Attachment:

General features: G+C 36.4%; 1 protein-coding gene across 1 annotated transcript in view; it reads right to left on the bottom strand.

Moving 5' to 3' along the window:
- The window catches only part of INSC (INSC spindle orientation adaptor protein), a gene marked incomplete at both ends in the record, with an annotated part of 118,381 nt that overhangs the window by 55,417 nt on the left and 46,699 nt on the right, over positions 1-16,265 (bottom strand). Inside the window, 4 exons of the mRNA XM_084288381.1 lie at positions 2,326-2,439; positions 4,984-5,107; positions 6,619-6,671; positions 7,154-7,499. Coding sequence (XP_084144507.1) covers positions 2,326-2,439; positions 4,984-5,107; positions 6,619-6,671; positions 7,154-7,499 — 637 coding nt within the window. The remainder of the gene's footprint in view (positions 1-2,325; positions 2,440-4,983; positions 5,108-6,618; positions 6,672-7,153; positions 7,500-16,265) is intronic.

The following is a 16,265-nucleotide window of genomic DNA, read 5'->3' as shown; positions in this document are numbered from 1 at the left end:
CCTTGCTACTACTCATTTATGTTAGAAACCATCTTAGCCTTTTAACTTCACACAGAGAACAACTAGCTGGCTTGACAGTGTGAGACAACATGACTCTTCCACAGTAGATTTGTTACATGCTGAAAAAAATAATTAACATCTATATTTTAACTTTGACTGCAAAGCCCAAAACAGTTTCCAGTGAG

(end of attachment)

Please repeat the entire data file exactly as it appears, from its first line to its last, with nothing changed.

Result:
General features: G+C 36.4%; 1 protein-coding gene across 1 annotated transcript in view; it reads right to left on the bottom strand.

Moving 5' to 3' along the window:
- The window catches only part of INSC (INSC spindle orientation adaptor protein), a gene marked incomplete at both ends in the record, with an annotated part of 118,381 nt that overhangs the window by 55,417 nt on the left and 46,699 nt on the right, over positions 1-16,265 (bottom strand). Inside the window, 4 exons of the mRNA XM_084288381.1 lie at positions 2,326-2,439; positions 4,984-5,107; positions 6,619-6,671; positions 7,154-7,499. Coding sequence (XP_084144507.1) covers positions 2,326-2,439; positions 4,984-5,107; positions 6,619-6,671; positions 7,154-7,499 — 637 coding nt within the window. The remainder of the gene's footprint in view (positions 1-2,325; positions 2,440-4,983; positions 5,108-6,618; positions 6,672-7,153; positions 7,500-16,265) is intronic.

The following is a 16,265-nucleotide window of genomic DNA, read 5'->3' as shown; positions in this document are numbered from 1 at the left end:
CCTTGCTACTACTCATTTATGTTAGAAACCATCTTAGCCTTTTAACTTCACACAGAGAACAACTAGCTGGCTTGACAGTGTGAGACAACATGACTCTTCCACAGTAGATTTGTTACATGCTGAAAAAAATAATTAACATCTATATTTTAACTTTGACTGCAAAGCCCAAAACAGTTTCCAGTGAG